He then -- and more than once -- said that the ecosystem that Apple has is "sticky." What he means by that is what even Apple non-fans recognize: the ecosystem around iCloud, iTunes, etc. mean that it's difficult for someone else, whether it be Google or Microsoft, to make products that are not "experienced by itself."
I think we [Samsung] have probably the largest platform in the world between the devices and displays and televisions we sell. We actually provide more devices that are interacting with consumers than anyone in the world.The recognition of that fact -- that Samsung experiences are "not experienced in a connected way" -- is something that even Android fans like ourselves are not ignorant of. If you want a mobile phone that connects to the cloud and your music and everything -- you go with Apple. It's not to say you can't tie things together with Samsung devices, but it's not easy.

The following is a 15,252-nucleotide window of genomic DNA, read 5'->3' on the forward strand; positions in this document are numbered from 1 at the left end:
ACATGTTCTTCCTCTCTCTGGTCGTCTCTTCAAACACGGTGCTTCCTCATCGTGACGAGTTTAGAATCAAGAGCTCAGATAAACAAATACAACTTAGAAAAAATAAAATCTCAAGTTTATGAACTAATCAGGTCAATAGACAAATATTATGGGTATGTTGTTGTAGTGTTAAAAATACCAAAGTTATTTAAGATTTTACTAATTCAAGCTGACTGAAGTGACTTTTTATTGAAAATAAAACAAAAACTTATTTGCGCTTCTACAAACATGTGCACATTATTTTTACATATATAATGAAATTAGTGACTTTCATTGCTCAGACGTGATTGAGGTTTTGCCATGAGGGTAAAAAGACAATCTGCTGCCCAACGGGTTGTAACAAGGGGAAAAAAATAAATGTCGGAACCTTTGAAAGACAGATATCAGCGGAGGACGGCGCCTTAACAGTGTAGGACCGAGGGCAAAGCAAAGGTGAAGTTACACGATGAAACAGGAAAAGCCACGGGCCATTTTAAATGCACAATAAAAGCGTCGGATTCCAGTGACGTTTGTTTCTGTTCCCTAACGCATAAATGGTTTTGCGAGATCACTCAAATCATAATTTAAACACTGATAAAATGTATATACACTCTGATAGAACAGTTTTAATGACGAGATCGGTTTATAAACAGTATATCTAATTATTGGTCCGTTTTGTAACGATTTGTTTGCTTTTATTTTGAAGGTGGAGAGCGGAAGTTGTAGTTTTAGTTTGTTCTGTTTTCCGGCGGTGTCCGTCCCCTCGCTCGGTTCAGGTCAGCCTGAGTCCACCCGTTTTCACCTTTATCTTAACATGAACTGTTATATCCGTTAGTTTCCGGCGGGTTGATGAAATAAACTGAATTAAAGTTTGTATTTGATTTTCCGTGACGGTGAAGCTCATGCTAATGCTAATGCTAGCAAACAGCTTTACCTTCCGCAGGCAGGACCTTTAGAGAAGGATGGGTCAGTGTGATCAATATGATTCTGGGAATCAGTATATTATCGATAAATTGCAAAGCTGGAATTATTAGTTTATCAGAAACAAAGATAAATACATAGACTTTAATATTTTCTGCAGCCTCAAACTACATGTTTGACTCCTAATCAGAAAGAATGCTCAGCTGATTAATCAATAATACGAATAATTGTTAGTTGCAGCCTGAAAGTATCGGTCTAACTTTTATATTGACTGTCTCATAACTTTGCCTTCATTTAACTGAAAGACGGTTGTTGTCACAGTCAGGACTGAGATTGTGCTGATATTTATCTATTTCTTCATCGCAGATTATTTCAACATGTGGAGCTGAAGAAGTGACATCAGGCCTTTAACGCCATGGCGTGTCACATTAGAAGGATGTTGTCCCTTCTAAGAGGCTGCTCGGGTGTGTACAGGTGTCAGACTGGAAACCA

Look at your phone [pointing to a Samsung Galaxy Nexus]. It’s a better phone, in my view. It’s a better display. It’s faster. But eventually the connected ecosystem is really critical.
But if you think about our experiences, it’s device-centric. It’s experienced by itself. It’s not experienced in a connected way. So we think we can provide a lot more things than what we are doing today with an open ecosystem with our partners.
As Sohn added:
I did figure out how to sync all of my contacts and all of my schedules between the two different systems. You can do it. It’s a bit of work, but it is possible.That is the key: you can do it, but it's not easy.
Young Sohn is one of the only president-level Samsung executives based outside of Korea. His job focuses around overseeing company innovation in both the U.S. and Korea.